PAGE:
Why Wal-Mart's Biggest Threat Isn't Amazon

Wal-Mart (NYSE: WMT  ) will release its quarterly report on Thursday, and despite a long period of sluggishness, the stock has finally made investors happy again by rising to new all-time record highs. Analysts make much of the company's ongoing battle with Amazon.com (NASDAQ: AMZN  ) as the war between online and brick-and-mortar retailers wages on. But Wal-Mart has also lost some of its competitive advantages against its traditional retail rivals, with Costco (NASDAQ: COST  ) and Target (NYSE: TGT  ) producing better growth through strategies aimed at distinguishing themselves from their peers.

Wal-Mart has come a long way since its terrible performance from 2009 to 2011, in which it posted nine straight quarters of falling same-store sales. Yet over the past two quarters, Wal-Mart has once again fallen into its old ways, with a 0.6% drop in overall U.S. same-store sales in the first half of the fiscal year showing the retailer's continuing growth struggles. Given the much faster pace of revenue growth at Amazon and even Costco's impressive sales gains lately, Wal-Mart needs to up its game once again. Let's take an early look at what's been happening with Wal-Mart over the past quarter and what we're likely to see in its report.

Stats on Wal-Mart

Analyst EPS Estimate

$1.13

Change From Year-Ago Earnings

4.6%

Revenue Estimate

$116.79 billion

Change From Year-Ago Revenue

2.5%

Earnings Beats in Past 4 Quarters

2

Source: Yahoo! Finance.

How can Wal-Mart fight harder?
In recent months, analysts have reined in their expectations on Wal-Mart earnings, cutting October-quarter estimates by more than 3% and trimming full-year fiscal 2014 and 2015 projections by about a dime per share. The stock, though, has kept rising, picking up another 3% since early August.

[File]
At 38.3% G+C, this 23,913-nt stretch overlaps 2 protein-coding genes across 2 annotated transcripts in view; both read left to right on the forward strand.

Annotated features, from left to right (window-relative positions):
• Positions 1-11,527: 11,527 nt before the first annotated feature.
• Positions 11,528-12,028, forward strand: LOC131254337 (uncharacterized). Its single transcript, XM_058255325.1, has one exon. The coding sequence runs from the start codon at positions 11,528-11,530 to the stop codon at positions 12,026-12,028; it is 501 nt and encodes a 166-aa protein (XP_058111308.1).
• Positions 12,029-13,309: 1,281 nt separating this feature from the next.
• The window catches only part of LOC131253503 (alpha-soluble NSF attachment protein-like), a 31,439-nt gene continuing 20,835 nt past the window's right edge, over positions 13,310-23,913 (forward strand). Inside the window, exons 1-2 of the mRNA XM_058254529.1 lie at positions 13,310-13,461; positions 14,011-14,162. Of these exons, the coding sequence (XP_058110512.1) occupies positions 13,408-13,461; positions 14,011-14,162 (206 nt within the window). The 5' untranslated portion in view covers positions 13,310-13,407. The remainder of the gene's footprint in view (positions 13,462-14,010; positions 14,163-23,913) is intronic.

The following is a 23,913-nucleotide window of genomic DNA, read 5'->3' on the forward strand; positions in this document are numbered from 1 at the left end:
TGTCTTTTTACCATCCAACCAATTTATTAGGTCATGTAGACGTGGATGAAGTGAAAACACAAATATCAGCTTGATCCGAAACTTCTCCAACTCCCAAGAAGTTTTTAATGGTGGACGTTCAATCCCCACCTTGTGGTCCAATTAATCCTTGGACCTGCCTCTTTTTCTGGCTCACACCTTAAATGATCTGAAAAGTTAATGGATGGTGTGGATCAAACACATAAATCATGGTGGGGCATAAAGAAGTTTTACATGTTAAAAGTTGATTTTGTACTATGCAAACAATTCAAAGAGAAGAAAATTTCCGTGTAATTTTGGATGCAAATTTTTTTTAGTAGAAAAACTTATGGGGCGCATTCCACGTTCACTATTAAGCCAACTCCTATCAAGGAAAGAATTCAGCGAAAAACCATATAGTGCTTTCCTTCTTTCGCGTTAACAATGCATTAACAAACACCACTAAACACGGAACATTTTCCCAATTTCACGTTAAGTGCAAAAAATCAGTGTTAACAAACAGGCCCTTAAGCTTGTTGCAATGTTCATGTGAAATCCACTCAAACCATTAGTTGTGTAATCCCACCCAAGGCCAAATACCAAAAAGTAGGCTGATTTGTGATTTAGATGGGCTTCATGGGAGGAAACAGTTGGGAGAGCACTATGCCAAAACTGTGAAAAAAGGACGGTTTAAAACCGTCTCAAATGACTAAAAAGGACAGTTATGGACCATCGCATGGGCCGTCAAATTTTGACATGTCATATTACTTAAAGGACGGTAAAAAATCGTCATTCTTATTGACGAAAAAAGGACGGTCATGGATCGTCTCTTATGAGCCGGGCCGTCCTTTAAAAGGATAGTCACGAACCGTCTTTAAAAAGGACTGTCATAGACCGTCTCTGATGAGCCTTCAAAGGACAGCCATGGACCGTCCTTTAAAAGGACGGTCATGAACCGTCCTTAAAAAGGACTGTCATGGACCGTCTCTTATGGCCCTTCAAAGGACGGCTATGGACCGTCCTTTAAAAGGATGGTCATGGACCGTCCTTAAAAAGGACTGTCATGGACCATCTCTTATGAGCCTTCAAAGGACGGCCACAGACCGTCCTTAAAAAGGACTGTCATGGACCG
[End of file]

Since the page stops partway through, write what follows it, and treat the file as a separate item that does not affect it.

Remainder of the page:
Wal-Mart has long had the reputation of being the low-price leader for retail, and that has led to countercyclical financial results that might have contributed to poor performance in a rebounding economy. In its July-quarter earnings report, Wal-Mart cut its guidance for the remainder of the fiscal year, pointing to customer concerns about their jobs and the costs they face for food and energy. Even though rival Target also reported troubling results, it at least posted a solid gain in same-store sales.

There's no denying that Amazon has been a thorn in Wal-Mart's side for years. The latest example comes from Amazon's deal with the U.S. Postal Service to offer Sunday delivery, which further increases Amazon's ability to get goods to customers quickly enough to satisfy many shoppers. Wal-Mart has been offering same-day delivery of groceries and some household goods, but the arms race to ever-faster delivery options still takes away from Wal-Mart's core business of having customers actually come into its stores.

Beyond Amazon, though, Wal-Mart has also lost touch in part with its once-loyal customer base. Moves to incorporate grocery offerings in its stores have made Wal-Mart more of a one-stop shopping destination, but they've also drawn attention away from the other higher-margin offerings that used to drive Wal-Mart's overall growth. By contrast, Target has sought to raise its cachet with name-brand designer partnerships and other efforts to make stores more attractively designed. As a result, Wal-Mart and Sam's Club have seen growth fall well behind Target and Costco, let alone Amazon.

The big question facing Wal-Mart is whether it can break its countercyclical reputation. Historically, as shoppers get more money to spend, they've been more likely to spring for a membership at Costco or to pay slightly higher prices at Target to get what they perceive as a higher-quality shopping experience. Wal-Mart needs to break that cycle and woo customers beyond its traditional base to keep shopping there even if their economic fortunes improve.